Crypto Rating Council
While there are many hurdles that need to be cleared in the world of blockchain, there continues to be a recurring question that has plagued companies big and small.
What makes a token/coin a security?
This is not a simple question to answer, despite the SEC’s continuing stance that the existing regulations are clear.
In an effort the help both, companies and investors alike, a group of industry leaders have formed, what they are calling, the ‘Crypto Rating Council’. This council has taken it upon themselves to create a framework designed to ‘objectively assess whether any given crypto asset has characteristics that make it more or less likely to be classified as security in the U.S. federal securities laws’.
The ‘Howey Test’, which refers to a set of rules determining if an asset is a security, was long ago established by the SEC.
As this test is still the primary basis, to this day, for determining an asset’s status, the Council has structured their own framework around it. The council indicates that this developed framework, as a whole, looks at these assets through the same lens as the SEC. In doing so, they state that there are dozens of yes/no questions that they apply when determining asset classification.
Various noteworthy companies involved with blockchain form the founding members of the Crypto Rating Council. The following are only a few, listed by Coinbase, to be taking part.
While the list of assets evaluated will continue to grow, the Council has launched their initial ratings with of 20 popular tokens/coins already evaluated.
Once looked at through their developed framework, the assets are given a rating, which indicates the likelihood of the asset being deemed a security. These ratings range from 1-5 (5 being the most likely to be deemed a security). In their initial 20 ratings, there were a few noteworthy assets living on the extremes.
A few assets receiving a 1 (not a security), include Bitcoin, Litecoin, and Monero.
A few assets at the other end of the spectrum (most likely a security), receiving a 4.5, include POLY, XRP, and Maker.
Unsurprisingly, the SEC has stated in the past that they do not view Bitcoin as a security, justifying the 1/5 it received. Also unsurprisingly, assets such as XRP received a 4.5/5. This is not unexpected, as Ripple is in the midst of an ongoing lawsuit which would see XRP deemed a security.
Why it is Needed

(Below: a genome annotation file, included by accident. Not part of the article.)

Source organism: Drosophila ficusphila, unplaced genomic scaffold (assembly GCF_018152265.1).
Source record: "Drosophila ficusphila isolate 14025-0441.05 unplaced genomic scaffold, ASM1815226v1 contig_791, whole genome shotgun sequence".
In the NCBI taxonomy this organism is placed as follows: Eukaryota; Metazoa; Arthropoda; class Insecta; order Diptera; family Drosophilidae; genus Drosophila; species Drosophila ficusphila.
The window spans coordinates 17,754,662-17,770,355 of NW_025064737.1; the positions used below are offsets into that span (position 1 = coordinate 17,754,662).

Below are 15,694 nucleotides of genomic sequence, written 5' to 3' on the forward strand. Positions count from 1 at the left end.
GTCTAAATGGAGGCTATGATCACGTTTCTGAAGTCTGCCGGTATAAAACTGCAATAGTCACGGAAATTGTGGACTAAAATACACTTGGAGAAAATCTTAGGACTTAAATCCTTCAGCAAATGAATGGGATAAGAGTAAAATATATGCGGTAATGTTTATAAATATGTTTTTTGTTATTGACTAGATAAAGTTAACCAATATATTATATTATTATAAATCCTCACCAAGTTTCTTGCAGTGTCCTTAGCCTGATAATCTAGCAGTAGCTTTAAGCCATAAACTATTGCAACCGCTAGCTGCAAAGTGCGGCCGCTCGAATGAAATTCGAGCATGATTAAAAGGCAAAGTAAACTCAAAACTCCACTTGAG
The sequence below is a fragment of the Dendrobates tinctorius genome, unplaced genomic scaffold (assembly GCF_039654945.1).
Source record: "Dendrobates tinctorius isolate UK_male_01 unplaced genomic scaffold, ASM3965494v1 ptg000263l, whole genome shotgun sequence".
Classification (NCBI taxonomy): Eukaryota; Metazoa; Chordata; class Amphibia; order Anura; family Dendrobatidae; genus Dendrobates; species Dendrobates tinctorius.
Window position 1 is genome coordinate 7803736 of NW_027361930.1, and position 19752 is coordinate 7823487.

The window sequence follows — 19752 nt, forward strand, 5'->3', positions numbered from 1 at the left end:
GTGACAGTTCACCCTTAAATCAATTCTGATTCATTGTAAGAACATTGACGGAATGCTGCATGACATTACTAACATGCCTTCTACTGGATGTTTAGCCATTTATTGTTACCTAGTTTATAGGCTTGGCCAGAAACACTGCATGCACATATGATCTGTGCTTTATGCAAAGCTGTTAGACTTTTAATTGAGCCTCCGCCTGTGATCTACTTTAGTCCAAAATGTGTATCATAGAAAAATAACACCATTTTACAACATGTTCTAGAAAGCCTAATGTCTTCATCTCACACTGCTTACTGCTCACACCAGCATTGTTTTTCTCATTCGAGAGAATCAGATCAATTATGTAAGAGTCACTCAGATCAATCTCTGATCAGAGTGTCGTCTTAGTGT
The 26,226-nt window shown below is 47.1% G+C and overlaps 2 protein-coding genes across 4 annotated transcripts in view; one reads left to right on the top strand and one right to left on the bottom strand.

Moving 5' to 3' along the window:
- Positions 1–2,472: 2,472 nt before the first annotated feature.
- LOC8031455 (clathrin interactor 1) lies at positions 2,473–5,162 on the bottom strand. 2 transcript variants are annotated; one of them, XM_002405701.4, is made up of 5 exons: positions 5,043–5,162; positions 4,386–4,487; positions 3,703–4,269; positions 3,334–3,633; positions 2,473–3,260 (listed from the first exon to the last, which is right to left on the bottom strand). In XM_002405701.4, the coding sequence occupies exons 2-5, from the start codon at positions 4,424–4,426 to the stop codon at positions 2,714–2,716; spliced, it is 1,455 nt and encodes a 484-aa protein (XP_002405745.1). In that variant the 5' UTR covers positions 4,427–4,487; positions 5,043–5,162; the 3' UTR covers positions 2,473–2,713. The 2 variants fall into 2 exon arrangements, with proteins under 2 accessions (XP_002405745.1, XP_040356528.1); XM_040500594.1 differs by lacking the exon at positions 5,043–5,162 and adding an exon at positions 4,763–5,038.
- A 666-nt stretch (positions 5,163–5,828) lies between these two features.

Clearly, despite the SEC saying otherwise there is still industry confusion with regards to what constitutes a digital security. If this were not the case, we would not see nearly as many instances of these assets being improperly distributed. It is also important to note that it is not just ‘mickey-mouse’ companies being caught doing this – there are also well funded teams still falling into the trap.
While the council does not hold any true authority, hopefully, they will be able to at least provide some level of guidance moving forward to companies looking to distribute a digital asset.
On behalf of themselves, and the others joining them in the Council, Coinbase commented in a blog post on their announcement. The following is what they had to say on the importance of legal characterization, along with expected growth moving forward.
“The proper legal characterization of a crypto token — as a currency, a commodity, a security, or something else — can have a meaningful impact on how crypto businesses operate. Whether a token is a security under U.S. federal securities laws, in particular, will significantly impact registration, licensing, and operating obligations for financial services firms that offer crypto services like exchange, investment management, or trading.”
“In the coming months, we expect to add more members, review more assets, and publish more and revised asset scores. As we continue to grow, we may develop similar tools for non-U.S. jurisdictions.”
In the past year, we have reported on various events entailing the SEC laying charges upon companies. These have primarily stemmed around the improper issuance of what the SEC believes are securities. The following are a few examples of this, along with companies that could have very well benefited from a service now being created by the Crypto Rating Council.